Jan. 1, 2010: The first day of Monique Haugen's Life Without Facebook.
Jan. 3, 2010: Ms. Haugen fails to keep her resolution to log off forever, and tries to get into the social-networking site. It's only then that she remembers she deleted her account.
"It was just by force of habit," says the 27-year-old, who had typically logged on three times a day. Before her resolution, the Ottawa chef would check her account before and after work, and then make one last stop later in the evening. The Jan. 3 slip-up made her realize exactly what kind of challenge she had signed up for. "I was like 'Wow, I really was addicted.' "
Forget that stomach-churning concoction of lemon juice, cayenne pepper and maple syrup. Wiping your life of addictive technology is the new year's detox du jour - and even some devoted social networkers are jumping on board.
On New Year's Day, musician John Mayer began what he calls a " digital cleanse." For one week, the twitterer - who's fond of frequent self-analysis tweets - and other willing participants, whom he has inspired to follow his lead, are e-mailing only from a laptop or desktop computer.
They are restricting cellphone use for calls only. If texts or e-mails are received, they will be returned via a phone call or computer. And the participants are abandoning any social-networking sites. Visits to gossip and entertainment sites are also verboten.
While many have jumped on board Mayer's train, Twitter has also been flooded with naysayers who say they may agree with the experiment in theory, but don't believe that their peers - or they themselves - will ever be able to stick with it.
Still, a broader move to set boundaries across the digital world speaks to a growing desire to quit overdosing on technology, says Maria Bakardjieva, a professor of communications at the University of Calgary. "The gesture of a New Year's resolution [is]some kind of a shock therapy" that involves "teaching oneself that you can do without it," she says. What people are telling themselves, she adds, is that "going back to it, you'd better do it in a more moderate, balanced way."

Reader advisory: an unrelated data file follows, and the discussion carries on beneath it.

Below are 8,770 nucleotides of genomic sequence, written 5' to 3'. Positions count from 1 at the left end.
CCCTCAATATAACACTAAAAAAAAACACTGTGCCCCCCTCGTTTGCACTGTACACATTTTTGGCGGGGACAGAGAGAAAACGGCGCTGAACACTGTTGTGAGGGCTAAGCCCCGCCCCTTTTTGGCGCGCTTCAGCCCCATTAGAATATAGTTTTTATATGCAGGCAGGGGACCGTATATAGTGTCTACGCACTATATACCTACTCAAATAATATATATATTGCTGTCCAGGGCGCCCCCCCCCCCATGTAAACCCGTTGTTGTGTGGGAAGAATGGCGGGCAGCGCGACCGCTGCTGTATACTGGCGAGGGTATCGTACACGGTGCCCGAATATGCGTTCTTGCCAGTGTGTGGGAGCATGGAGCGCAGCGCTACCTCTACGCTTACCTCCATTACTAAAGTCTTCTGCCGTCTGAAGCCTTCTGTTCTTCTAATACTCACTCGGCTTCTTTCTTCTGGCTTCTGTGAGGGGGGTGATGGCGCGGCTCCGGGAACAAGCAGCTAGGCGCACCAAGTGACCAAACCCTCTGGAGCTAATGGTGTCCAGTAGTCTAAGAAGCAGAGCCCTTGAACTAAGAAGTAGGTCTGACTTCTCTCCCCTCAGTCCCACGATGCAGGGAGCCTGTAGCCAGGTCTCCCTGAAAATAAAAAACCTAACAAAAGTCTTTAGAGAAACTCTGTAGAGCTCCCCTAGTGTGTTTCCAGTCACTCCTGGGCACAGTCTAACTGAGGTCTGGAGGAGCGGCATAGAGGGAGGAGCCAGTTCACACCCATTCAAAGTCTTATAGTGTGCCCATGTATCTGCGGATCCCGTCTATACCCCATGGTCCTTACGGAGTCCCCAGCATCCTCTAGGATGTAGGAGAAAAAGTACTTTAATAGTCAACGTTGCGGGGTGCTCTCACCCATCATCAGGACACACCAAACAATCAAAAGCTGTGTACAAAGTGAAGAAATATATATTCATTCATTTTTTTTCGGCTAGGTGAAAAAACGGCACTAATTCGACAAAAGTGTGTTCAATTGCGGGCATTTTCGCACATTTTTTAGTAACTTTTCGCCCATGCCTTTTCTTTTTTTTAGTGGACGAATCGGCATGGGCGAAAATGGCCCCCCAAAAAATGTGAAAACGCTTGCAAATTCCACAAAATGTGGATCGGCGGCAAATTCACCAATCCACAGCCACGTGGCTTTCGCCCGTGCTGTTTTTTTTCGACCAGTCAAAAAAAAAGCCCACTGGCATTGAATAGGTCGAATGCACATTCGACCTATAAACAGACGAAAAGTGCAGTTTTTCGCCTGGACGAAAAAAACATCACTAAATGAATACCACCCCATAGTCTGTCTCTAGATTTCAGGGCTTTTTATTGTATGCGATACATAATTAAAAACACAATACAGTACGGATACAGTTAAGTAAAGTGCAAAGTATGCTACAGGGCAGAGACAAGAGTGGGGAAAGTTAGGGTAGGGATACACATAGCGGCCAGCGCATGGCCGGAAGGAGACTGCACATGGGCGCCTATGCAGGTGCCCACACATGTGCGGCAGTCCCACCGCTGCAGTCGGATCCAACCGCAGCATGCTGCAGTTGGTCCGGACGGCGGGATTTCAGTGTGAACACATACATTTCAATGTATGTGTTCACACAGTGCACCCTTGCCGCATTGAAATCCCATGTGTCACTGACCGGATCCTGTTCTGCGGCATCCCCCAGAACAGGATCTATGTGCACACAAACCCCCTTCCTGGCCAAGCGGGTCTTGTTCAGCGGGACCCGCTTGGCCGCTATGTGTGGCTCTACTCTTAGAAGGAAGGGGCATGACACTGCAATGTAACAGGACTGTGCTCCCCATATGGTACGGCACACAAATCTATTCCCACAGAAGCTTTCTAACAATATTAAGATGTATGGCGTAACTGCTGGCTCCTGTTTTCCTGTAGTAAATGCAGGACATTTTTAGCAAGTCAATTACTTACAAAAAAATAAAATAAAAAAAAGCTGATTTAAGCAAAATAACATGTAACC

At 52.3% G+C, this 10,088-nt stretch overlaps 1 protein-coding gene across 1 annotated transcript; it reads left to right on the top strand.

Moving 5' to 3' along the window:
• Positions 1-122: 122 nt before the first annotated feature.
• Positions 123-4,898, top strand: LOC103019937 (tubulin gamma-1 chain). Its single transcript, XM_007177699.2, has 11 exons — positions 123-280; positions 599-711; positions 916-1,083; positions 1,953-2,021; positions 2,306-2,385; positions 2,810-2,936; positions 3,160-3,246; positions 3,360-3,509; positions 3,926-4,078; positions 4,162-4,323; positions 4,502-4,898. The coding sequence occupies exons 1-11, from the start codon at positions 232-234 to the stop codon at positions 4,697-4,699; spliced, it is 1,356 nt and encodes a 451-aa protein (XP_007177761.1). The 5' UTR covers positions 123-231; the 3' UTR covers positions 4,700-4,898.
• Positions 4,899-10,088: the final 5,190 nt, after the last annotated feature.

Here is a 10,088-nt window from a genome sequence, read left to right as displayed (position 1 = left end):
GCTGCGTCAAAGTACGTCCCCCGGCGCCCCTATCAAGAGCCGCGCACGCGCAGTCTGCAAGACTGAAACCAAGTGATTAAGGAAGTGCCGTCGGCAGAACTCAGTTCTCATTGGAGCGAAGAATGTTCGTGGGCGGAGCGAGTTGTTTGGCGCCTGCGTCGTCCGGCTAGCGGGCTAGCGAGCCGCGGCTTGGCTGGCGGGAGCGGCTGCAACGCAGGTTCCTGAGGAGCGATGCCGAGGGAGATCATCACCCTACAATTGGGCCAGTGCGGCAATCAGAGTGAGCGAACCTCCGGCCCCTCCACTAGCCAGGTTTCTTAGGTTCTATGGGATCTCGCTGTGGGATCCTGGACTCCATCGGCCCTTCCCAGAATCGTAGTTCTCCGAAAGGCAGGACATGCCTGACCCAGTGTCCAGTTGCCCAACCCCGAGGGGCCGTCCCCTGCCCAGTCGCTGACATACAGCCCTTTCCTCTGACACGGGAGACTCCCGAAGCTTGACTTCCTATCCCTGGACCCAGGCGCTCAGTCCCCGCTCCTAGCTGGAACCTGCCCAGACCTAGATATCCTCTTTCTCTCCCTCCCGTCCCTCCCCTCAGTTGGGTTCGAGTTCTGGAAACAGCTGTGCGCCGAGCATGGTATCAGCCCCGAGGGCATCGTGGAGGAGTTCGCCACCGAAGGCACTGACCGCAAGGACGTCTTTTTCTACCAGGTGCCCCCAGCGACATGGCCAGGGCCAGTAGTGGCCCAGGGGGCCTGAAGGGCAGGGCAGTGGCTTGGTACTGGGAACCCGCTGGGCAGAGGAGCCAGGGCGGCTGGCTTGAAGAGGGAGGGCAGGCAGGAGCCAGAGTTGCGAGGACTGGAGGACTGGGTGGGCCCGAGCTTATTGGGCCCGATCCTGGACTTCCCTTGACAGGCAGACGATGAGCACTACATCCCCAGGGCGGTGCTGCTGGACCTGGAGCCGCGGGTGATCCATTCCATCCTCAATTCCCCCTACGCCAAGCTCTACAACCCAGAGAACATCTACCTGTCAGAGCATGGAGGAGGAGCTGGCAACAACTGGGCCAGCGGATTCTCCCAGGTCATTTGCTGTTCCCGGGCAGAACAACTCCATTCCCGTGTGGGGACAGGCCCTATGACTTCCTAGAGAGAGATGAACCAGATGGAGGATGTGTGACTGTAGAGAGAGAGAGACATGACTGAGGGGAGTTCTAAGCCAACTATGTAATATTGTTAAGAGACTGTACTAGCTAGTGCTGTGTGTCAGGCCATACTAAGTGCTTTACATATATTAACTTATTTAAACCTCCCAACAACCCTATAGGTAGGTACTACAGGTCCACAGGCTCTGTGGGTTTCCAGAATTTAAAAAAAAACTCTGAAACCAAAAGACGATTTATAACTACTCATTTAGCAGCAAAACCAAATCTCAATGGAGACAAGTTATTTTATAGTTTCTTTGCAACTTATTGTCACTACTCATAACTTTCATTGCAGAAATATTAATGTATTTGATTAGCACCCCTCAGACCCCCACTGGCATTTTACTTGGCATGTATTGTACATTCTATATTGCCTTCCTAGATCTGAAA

For Ms. Haugen, it was missing the sound of her friends' voices, going out for coffee, and reading books in her downtime that led to her resolution to quit Facebook. "I've got better things to do, and yet I'll check my Facebook all the time," she says.
In Prof. Bakardjieva's research, she has seen the fatigue that comes with being bombarded by little pings and messages, especially since Facebook and Twitter have become nearly ubiquitous.
The benefits to unplugging, even just for a little while, are significant, says Gary Small, a psychiatrist at the University of California Los Angeles Health System and author of iBrain: Surviving the Technological Alteration of the Modern Mind. "I think unplugging and trying to be thoughtful and getting into issues and problems will enhance our creativity," he says. "It strengthens our face-to-face contact skills. There's evidence that use of technology interferes with recognizing emotional expression of a face, that it impairs our ability to cue into nonverbal communications."
Dropping some technology can also help people become more productive, says Julie Morgenstern, an organizational expert in New York and the author of Never Check E-mail in the Morning. Focusing on too many things, she says, impairs our ability to get anything done. "And the feeling of not getting anything done," she says, "is very, very, very de-energizing to people."
But detoxing has its drawbacks, too. Removing yourself from technology completely - or even just giving up social networking for a short time - can make people feel isolated, Prof. Bakardjieva says.
And those who do choose to unplug from technology shouldn't go cold turkey, says Carl Honoré, author of In Praise of Slowness: Challenging the Cult of Speed. He likens an extreme digital detox - a life lived offline - to a very restrictive diet. "I'm certainly in favour of people having a cleanse," he says. "But you want to avoid the savage January-diet scenario - drop a couple of pounds, but the next week you're back on Krispy Kremes."
Instead, he advises baby steps. Turn off your phone on Sundays, he suggests. And resolve not to answer text messages or BlackBerry e-mails while on a romantic date, while visiting friends or family, or while engaging in any kind of in-person conversation.
Karyn Howard is taking baby steps in following her New Year's resolution to dial back on Facebook. The 31-year-old Torontonian realized that she didn't necessarily need Facebook to connect with others when the site suggested she reconnect with her fiancé.
"We live together," she says, adding that since Jan. 1, she's gone from checking her Facebook three times a day to perhaps once.
But would she ever cut herself off completely?
"No," she says. "I would be afraid of total social suicide."Report Typo/Error
Follow us on Twitter: